Chang Jiang 750 Restoration

OT: anything goes!

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Sea Skimmer
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Re: Chang Jiang 750 Restoration

Post by Sea Skimmer » 2018-10-19 04:33am

Cool to see this thing has gotten rideable! Now make sure it doesn't turn you into an organ donor, because nobody I know needs any of them right now.
LaCroix wrote:
2018-10-15 07:54am
Wiring like this is called "Technicolor wiring" - Don't bother with being able to trace them, just make it as colorful as you can. You know which wire you pulled through last, and what are the chances anyone will ever have to fix anything you did?
You should see some of the stuff I found in my house when I moved in... with the bonus of fireproof seething having been pulled over some of it so you can't even SEE the mismatched colors without cutting into that. But technicolor wiring though is a great way to reuse old wire you have laying around everywhere, thus saving upwards of pennies of new wire and reducing waste, thus reducing global warming, and thus saving the polar bears!

Obviously polar bear habit is always the top priority with wiring internal combustion vehicles.
"This cult of special forces is as sensible as to form a Royal Corps of Tree Climbers and say that no soldier who does not wear its green hat with a bunch of oak leaves stuck in it should be expected to climb a tree"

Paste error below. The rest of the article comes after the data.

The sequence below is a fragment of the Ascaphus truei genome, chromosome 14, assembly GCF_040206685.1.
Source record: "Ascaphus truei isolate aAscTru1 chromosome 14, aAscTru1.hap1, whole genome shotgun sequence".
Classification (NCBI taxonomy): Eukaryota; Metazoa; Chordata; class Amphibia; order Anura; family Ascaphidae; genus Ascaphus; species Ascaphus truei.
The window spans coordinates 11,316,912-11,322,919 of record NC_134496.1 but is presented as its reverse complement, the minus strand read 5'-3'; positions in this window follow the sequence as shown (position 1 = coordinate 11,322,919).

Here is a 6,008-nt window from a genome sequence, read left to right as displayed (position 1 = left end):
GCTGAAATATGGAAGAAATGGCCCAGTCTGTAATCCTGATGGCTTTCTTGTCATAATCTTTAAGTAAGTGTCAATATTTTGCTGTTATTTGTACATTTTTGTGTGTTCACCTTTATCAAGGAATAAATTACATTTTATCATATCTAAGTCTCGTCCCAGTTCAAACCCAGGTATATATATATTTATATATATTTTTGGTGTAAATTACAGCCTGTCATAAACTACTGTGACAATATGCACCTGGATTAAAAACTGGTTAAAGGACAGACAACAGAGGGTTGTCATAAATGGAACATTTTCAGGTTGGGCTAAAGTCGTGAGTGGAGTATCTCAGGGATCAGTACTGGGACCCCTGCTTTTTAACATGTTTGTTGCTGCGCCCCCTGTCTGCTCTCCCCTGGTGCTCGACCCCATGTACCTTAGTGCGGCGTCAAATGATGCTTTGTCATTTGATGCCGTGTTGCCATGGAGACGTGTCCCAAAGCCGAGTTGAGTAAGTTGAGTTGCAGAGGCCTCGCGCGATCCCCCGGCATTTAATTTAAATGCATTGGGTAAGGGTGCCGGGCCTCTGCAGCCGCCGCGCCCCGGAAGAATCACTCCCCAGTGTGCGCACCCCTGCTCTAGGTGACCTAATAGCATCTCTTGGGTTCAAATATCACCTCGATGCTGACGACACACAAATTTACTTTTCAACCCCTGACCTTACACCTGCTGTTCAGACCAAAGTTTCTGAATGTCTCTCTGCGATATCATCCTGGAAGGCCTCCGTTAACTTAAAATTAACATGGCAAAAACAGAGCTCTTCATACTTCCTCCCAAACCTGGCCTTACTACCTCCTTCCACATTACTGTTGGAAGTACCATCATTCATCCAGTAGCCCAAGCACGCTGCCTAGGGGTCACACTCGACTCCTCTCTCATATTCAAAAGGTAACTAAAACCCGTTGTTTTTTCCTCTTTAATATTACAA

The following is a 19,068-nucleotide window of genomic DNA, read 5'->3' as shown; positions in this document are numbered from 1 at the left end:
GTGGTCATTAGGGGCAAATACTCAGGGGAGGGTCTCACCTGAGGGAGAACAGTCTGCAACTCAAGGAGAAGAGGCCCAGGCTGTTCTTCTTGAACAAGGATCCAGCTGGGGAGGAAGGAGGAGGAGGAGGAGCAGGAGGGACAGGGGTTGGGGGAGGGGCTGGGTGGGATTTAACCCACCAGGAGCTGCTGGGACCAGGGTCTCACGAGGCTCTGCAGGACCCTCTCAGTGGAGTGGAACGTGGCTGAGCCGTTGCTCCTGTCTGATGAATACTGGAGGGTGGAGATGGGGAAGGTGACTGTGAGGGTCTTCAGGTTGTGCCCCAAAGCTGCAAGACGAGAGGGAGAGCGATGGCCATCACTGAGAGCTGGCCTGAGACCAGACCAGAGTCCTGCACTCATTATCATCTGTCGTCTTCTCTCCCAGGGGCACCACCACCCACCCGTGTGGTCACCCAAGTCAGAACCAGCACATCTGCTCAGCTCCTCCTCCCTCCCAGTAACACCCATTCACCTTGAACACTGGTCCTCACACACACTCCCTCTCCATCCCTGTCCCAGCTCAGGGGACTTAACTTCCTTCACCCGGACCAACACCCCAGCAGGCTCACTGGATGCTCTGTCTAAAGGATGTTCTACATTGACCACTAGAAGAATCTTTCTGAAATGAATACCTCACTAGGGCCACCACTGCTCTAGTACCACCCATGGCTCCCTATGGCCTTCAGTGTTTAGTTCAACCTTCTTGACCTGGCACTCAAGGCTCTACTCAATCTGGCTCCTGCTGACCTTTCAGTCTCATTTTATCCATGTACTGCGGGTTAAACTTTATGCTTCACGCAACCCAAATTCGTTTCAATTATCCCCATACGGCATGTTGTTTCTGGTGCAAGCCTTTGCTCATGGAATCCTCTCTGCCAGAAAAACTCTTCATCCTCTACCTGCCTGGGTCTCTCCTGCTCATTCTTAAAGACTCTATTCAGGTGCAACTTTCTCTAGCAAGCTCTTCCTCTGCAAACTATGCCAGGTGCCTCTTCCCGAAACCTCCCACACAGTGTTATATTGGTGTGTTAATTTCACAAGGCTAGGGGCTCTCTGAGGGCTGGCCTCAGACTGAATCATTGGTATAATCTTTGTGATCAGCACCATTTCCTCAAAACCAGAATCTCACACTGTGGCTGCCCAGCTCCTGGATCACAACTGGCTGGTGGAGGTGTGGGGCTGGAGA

— Field Marshal William Slim 1956

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Re: Chang Jiang 750 Restoration

Post by LaCroix » 2018-10-20 07:28pm

Sea Skimmer wrote:
2018-10-19 04:33am

You should see some of the stuff I found in my house when I moved in...
Don't remind me - the last house had some well hidden built-in onions in the breaker box... Every time i opend the door to look in, I started crying...

But yeah... For polar bears!
A minute's thought suggests that the very idea of this is stupid. A more detailed examination raises the possibility that it might be an answer to the question "how could the Germans win the war after the US gets involved?" - Captain Seafort, in a thread proposing a 1942 'D-Day' in Quiberon Bay

I do archery skeet. With a Trebuchet.

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Re: Chang Jiang 750 Restoration

Post by Korto » 2018-10-26 07:51am

Well, Monday gone I took the bike to an appointment with the engineer. Longest trip yet, a 1/2 hour drive. Decided to take the country roads rather than the highway, to avoid traffic.